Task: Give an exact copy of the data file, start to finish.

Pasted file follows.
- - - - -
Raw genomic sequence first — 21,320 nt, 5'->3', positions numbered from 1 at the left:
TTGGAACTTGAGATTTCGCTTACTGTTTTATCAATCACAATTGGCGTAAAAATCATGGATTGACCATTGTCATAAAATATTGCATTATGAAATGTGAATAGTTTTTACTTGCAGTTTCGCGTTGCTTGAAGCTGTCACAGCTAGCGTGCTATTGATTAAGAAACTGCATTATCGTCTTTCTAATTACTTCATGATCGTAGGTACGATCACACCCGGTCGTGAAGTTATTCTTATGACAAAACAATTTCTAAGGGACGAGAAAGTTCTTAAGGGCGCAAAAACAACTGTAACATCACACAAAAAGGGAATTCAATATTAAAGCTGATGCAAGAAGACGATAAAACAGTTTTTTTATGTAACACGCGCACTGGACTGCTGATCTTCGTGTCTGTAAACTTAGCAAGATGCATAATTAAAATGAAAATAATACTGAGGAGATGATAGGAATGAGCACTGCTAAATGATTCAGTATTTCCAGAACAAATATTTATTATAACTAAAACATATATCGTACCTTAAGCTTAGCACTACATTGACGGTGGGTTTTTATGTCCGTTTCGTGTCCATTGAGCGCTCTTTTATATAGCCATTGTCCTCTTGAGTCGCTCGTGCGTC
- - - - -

Raw genomic sequence first — 21,320 nt, 5'->3', positions numbered from 1 at the left:
TTGGAACTTGAGATTTCGCTTACTGTTTTATCAATCACAATTGGCGTAAAAATCATGGATTGACCATTGTCATAAAATATTGCATTATGAAATGTGAATAGTTTTTACTTGCAGTTTCGCGTTGCTTGAAGCTGTCACAGCTAGCGTGCTATTGATTAAGAAACTGCATTATCGTCTTTCTAATTACTTCATGATCGTAGGTACGATCACACCCGGTCGTGAAGTTATTCTTATGACAAAACAATTTCTAAGGGACGAGAAAGTTCTTAAGGGCGCAAAAACAACTGTAACATCACACAAAAAGGGAATTCAATATTAAAGCTGATGCAAGAAGACGATAAAACAGTTTTTTTATGTAACACGCGCACTGGACTGCTGATCTTCGTGTCTGTAAACTTAGCAAGATGCATAATTAAAATGAAAATAATACTGAGGAGATGATAGGAATGAGCACTGCTAAATGATTCAGTATTTCCAGAACAAATATTTATTATAACTAAAACATATATCGTACCTTAAGCTTAGCACTACATTGACGGTGGGTTTTTATGTCCGTTTCGTGTCCATTGAGCGCTCTTTTATATAGCCATTGTCCTCTTGAGTCGCTCGTGCGTC